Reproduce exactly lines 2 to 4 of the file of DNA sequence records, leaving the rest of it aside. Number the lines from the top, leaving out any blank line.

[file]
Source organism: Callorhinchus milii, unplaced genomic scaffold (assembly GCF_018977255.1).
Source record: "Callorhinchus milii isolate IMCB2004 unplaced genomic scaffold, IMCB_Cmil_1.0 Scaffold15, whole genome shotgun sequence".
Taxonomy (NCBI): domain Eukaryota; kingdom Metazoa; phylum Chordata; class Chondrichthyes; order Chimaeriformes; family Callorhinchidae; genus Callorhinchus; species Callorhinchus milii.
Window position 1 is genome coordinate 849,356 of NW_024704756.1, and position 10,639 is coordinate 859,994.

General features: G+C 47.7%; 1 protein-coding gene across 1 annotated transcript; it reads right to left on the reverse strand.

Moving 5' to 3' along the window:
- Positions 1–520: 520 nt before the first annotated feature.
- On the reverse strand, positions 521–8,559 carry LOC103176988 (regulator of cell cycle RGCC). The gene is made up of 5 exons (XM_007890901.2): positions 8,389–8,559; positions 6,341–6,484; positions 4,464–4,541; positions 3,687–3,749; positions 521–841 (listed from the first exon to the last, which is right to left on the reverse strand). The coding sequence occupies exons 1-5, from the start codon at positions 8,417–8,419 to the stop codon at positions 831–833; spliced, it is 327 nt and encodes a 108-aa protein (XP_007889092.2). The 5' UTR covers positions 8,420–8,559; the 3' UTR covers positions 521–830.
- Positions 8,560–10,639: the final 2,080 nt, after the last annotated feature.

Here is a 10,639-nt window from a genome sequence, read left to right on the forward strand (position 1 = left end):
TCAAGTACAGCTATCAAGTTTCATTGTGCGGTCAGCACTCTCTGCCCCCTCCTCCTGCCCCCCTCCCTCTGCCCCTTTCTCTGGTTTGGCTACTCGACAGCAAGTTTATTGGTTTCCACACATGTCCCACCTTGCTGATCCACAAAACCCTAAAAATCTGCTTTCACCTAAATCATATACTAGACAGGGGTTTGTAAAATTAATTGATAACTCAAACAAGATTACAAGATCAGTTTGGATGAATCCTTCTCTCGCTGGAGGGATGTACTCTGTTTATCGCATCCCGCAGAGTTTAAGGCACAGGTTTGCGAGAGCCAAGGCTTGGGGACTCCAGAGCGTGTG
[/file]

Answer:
Source record: "Callorhinchus milii isolate IMCB2004 unplaced genomic scaffold, IMCB_Cmil_1.0 Scaffold15, whole genome shotgun sequence".
Taxonomy (NCBI): domain Eukaryota; kingdom Metazoa; phylum Chordata; class Chondrichthyes; order Chimaeriformes; family Callorhinchidae; genus Callorhinchus; species Callorhinchus milii.
Window position 1 is genome coordinate 849,356 of NW_024704756.1, and position 10,639 is coordinate 859,994.